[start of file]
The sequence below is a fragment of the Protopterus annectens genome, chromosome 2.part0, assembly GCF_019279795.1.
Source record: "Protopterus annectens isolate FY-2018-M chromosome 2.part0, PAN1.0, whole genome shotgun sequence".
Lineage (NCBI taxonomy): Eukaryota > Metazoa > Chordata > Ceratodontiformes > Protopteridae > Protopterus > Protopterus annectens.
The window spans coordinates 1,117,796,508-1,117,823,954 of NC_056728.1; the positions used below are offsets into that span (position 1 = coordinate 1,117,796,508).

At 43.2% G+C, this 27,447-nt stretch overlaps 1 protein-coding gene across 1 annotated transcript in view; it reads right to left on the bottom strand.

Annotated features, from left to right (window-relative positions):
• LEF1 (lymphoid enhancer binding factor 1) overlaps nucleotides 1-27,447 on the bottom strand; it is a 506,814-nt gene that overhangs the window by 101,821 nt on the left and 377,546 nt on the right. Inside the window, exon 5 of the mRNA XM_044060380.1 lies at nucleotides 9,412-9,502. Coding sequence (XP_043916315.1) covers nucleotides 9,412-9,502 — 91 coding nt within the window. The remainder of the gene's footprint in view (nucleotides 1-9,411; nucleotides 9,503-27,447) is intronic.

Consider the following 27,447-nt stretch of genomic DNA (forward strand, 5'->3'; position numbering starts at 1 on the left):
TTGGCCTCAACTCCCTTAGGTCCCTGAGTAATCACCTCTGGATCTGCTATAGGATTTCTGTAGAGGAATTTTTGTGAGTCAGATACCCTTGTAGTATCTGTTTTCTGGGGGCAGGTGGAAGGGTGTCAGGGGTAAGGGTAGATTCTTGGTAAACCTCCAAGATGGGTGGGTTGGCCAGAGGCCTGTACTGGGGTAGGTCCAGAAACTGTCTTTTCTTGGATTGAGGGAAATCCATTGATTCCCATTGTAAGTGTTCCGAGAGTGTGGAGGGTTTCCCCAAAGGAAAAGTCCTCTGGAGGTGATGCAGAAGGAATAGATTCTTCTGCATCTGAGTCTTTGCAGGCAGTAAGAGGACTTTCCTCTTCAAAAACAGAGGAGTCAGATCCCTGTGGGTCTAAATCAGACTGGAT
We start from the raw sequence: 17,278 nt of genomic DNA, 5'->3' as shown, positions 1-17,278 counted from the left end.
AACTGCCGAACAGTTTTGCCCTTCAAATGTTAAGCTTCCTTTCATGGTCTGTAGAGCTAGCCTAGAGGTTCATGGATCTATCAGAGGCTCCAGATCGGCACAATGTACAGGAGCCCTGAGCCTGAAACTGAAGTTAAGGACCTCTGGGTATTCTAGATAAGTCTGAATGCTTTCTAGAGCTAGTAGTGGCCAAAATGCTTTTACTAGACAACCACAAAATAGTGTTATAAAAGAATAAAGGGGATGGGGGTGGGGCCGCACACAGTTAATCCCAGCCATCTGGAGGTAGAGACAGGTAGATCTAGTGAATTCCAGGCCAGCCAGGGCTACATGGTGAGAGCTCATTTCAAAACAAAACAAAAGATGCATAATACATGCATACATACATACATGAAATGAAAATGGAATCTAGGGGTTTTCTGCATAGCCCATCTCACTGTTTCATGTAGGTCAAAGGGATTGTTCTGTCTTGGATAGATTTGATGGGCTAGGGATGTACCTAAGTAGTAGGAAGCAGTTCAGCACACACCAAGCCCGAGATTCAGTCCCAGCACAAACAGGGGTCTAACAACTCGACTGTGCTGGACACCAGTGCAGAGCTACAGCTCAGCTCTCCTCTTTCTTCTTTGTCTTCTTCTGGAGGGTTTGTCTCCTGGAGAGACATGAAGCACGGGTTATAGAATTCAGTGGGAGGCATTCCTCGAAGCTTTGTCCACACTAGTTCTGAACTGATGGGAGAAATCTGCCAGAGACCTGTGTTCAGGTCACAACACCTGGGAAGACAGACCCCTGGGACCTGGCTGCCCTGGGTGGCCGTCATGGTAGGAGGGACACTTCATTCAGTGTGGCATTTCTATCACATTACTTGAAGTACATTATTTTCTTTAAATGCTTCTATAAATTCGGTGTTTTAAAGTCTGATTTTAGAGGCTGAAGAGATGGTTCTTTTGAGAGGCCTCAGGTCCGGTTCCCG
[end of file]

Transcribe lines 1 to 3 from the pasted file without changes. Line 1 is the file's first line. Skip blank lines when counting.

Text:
The sequence below is a fragment of the Protopterus annectens genome, chromosome 2.part0, assembly GCF_019279795.1.
Source record: "Protopterus annectens isolate FY-2018-M chromosome 2.part0, PAN1.0, whole genome shotgun sequence".
Lineage (NCBI taxonomy): Eukaryota > Metazoa > Chordata > Ceratodontiformes > Protopteridae > Protopterus > Protopterus annectens.